In the days after welcoming my daughter Sohana into the world I have had many people reach out to ask how I’ve been doing. My response has been pretty standard…aside from the sleep deprivation I was doing well. This was the truth…until about two weeks postpartum when things took a sudden turn.
The first two weeks after giving birth were pretty much textbook for me. Thankfully, I had a smooth and uncomplicated labour and delivery. I was healing well, producing lots of milk and Sohana was doing great. I remember saying to my husband on several occasions that I couldn’t believe how great everything had been going. Well, fast forward to 15 days postpartum and things changed.
I didn’t know at the time but I was having a postpartum hemorrhage and things escalated quickly. I am going to spare you all the details, but it’s the first time I’ve truly been confronted with my own mortality. Within hours I was in the emergency room waiting for a doctor to tell me the next course of action. I lay there hooked up to an IV, nursing my daughter while trying to fight back the tears. I was in and out of the emergency room over the next few days - ultimately waiting for a procedure to prevent another hemorrhage. As a new mom of two who was riding the highs and lows of postpartum hormones, I was TERRIFIED. All I wanted to do was be at home with my babies, but instead I spent many days in hospital.
By the end of the week, I finally had the surgery I had been waiting for and spent the weekend recovering at home. Aside from a few side effects, physically I am doing well. Emotionally, however, I am still working through the events of the past couple weeks.
It’s been difficult to process this rollercoaster while also battling sleep deprivation, but there are a few clear takeaways I want to share:
Even though it may be stretched to its limits because of COVID, I am eternally grateful for our healthcare system
Had I experienced this hemorrhage in a country without our exceptional healthcare, I am not sure how things would have gone for me. This thought haunts me and also highlights how privileged I am to have access to healthcare. Even in the middle of a pandemic, when our system is stretched and stressed I still managed to get the acute care I needed.
Medical professionals are my heroes
Over this entire ordeal I was left in awe by the warm and compassionate care I received. From my team at Pacific Midwifery, to the nurses and doctors who treated me in hospital - they’ve all had to balance the challenges of the pandemic while continuing to stay focused on their patients. I spoke to many of them about how stressful the past 19 months have been, and despite being emotionally and physically taxed they all still managed to dig deep within themselves and selflessly care for me in my time of need. I don’t know if I would have the same strength. A big thank you to all our courageous healthcare professionals!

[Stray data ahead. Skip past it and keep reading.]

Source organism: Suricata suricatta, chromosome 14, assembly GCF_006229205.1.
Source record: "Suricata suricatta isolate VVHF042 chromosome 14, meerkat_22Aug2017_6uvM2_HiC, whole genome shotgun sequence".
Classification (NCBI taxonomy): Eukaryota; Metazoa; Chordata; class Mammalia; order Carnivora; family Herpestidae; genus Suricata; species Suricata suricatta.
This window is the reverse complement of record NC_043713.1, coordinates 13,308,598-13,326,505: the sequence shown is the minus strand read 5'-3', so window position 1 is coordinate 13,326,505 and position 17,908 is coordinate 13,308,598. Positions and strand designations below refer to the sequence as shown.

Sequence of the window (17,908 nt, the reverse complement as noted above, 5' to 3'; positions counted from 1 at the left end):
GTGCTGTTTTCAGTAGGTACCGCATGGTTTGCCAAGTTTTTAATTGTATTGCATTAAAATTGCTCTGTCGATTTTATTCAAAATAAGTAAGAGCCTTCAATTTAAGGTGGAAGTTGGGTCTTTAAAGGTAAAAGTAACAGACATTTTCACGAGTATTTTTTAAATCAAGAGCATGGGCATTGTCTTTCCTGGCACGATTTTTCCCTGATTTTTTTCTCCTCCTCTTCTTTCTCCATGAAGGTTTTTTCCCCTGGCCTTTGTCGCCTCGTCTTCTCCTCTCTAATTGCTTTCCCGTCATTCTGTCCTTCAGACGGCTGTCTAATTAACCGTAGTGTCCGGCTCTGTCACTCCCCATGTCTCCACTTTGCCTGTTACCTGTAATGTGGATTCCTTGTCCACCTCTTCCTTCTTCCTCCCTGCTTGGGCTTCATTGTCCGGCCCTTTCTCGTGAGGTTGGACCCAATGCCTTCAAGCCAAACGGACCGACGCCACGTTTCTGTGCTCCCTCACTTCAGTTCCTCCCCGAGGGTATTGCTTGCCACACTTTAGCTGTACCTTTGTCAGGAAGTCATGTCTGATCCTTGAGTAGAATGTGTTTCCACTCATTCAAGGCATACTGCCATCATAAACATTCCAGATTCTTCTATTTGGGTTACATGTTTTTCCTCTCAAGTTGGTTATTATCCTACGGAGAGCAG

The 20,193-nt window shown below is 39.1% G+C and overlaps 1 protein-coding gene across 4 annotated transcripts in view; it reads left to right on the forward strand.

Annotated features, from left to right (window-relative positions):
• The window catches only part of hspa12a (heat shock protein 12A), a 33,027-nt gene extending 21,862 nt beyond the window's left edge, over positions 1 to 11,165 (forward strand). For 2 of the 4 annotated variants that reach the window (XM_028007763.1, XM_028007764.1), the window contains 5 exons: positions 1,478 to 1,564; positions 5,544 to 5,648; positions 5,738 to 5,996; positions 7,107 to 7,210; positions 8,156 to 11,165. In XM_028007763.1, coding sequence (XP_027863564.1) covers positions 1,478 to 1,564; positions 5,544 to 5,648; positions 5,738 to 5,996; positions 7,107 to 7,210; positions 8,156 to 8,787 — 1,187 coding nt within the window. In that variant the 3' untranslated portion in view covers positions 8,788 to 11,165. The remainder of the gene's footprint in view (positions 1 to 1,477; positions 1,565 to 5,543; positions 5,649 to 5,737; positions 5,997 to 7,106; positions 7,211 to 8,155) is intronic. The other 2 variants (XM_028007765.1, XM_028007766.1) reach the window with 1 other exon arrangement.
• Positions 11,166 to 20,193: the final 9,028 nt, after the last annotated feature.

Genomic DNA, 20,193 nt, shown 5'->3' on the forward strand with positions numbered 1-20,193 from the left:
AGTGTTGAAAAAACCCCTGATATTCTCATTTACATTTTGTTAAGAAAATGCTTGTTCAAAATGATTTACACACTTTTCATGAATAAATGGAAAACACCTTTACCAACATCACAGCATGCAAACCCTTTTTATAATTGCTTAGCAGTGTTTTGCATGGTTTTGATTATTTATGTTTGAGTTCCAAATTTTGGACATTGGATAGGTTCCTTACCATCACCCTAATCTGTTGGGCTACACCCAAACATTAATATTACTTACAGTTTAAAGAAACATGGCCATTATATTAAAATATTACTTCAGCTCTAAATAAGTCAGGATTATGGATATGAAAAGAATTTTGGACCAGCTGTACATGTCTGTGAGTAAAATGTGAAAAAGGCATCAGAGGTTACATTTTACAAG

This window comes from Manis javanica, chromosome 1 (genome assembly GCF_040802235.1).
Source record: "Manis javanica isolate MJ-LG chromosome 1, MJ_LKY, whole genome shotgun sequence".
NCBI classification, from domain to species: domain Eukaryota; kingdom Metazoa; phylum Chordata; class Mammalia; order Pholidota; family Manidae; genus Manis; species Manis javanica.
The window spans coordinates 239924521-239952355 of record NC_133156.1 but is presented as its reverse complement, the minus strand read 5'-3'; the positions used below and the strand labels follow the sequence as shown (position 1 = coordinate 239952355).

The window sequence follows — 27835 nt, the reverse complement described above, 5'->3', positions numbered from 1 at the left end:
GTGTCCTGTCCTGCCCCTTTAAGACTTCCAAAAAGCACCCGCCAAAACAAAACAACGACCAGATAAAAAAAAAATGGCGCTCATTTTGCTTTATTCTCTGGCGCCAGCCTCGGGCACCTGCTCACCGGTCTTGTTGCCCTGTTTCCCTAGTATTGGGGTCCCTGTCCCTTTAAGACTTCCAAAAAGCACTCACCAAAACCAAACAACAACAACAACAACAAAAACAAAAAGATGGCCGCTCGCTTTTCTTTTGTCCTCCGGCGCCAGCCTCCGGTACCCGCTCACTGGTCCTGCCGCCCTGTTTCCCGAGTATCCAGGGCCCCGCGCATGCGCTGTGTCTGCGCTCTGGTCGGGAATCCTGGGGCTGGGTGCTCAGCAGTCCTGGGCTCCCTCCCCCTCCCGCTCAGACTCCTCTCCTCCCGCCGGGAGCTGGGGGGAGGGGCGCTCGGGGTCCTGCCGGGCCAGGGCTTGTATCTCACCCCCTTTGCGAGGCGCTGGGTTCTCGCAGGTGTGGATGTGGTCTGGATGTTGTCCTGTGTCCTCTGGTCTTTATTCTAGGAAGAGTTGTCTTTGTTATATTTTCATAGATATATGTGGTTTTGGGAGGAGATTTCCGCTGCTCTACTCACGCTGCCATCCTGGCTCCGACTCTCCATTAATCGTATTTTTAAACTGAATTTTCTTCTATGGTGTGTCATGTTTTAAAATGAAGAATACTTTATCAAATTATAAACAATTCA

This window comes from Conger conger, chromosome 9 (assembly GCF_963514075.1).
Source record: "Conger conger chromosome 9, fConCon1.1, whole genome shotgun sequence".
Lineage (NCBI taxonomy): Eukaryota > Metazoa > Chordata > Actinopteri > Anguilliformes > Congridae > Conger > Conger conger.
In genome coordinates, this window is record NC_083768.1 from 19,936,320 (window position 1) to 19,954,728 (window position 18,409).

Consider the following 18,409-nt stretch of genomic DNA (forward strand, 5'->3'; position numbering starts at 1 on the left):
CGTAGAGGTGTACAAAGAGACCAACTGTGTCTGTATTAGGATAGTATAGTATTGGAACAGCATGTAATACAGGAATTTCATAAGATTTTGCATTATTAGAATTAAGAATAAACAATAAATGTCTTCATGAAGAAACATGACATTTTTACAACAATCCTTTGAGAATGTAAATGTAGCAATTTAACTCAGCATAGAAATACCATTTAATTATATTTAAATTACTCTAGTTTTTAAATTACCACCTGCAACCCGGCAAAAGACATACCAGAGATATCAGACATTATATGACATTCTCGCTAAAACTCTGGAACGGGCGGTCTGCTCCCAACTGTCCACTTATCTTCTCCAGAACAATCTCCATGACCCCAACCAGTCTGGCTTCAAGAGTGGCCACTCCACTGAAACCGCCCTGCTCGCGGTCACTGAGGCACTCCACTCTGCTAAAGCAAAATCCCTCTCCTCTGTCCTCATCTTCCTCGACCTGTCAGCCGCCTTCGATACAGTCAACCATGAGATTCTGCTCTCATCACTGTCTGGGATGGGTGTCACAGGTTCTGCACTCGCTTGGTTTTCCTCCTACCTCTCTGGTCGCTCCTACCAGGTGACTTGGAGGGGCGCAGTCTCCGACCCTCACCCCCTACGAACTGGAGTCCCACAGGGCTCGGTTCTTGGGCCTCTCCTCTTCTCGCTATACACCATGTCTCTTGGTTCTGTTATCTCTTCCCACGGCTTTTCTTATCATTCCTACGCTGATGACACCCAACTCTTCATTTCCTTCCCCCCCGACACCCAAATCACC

Postpartum is really, really hard
I’ve said this before and I will say it again, in my opinion postpartum is the hardest stage of pregnancy. I know what some of you might be thinking - it’s not really part of pregnancy - but it most certainly is. For myself labour and delivery was the easiest stage, followed by 40 weeks of pregnancy and lastly the 4th trimester, postpartum. Not only are you recovering from the toll that pregnancy, labour and delivery have taken on your body, but you likely haven’t had more than a couple consecutive hours of sleep, you have a newborn life that’s relying on you, and in my case I’ve been adjusting to breastfeeding once again while also tending to the needs of my toddler. All of this, if things are going well. Then add on top of that any complications and it’s a recipe for crisis. Simply put, the postpartum stage (with my first and second pregnancy) has been one of the most difficult periods in my life and the past few weeks have left me feeling shook. My memory is completely shot, self-care is a luxury and all I want to do is sleep — and this is all with lots of family support. It seems postpartum gets the short end of the stick when it comes to awareness and attention. So much of the focus seems to be on pregnancy, but I think we need to have more conversations about the 4th trimester and offer all the support we can to people who’ve just had babies. Maybe for some this stage is easy breezy, but if you are like me a struggling through the sleep deprived days know that you are not alone.
Motherhood is full of days that have me feeling accomplished and others that have me feeling like I have no clue what I am doing. As complicated as this sounds, I wouldn’t want it any other way because with the chaos I’m also experiencing the most profound love and gratitude for my beautiful babies and my growing family. Postpartum is a messy time but I know it’s not forever and sleep is waiting for me at the end of this tunnel and if this postpartum scare has taught me anything it's that I am grateful to be at home with my children -- despite how exhausted I might be. If you are struggling through these foggy postpartum days, know that you are not alone. Birthing a child is serious business and it takes a massive, and sometimes dangerous toll on your body, so if you've had a baby give yourself a pat on the back for the incredible job you are doing and don’t be afraid to ask for help — we all need it.
****So what’s a postpartum hemorrhage? It’s when a woman has heavy bleeding after birth. It can happen anywhere from the day you give birth to 12 weeks after. It’s considered to be a serious, but rare condition with only about 5% of people experiencing this after having a baby.****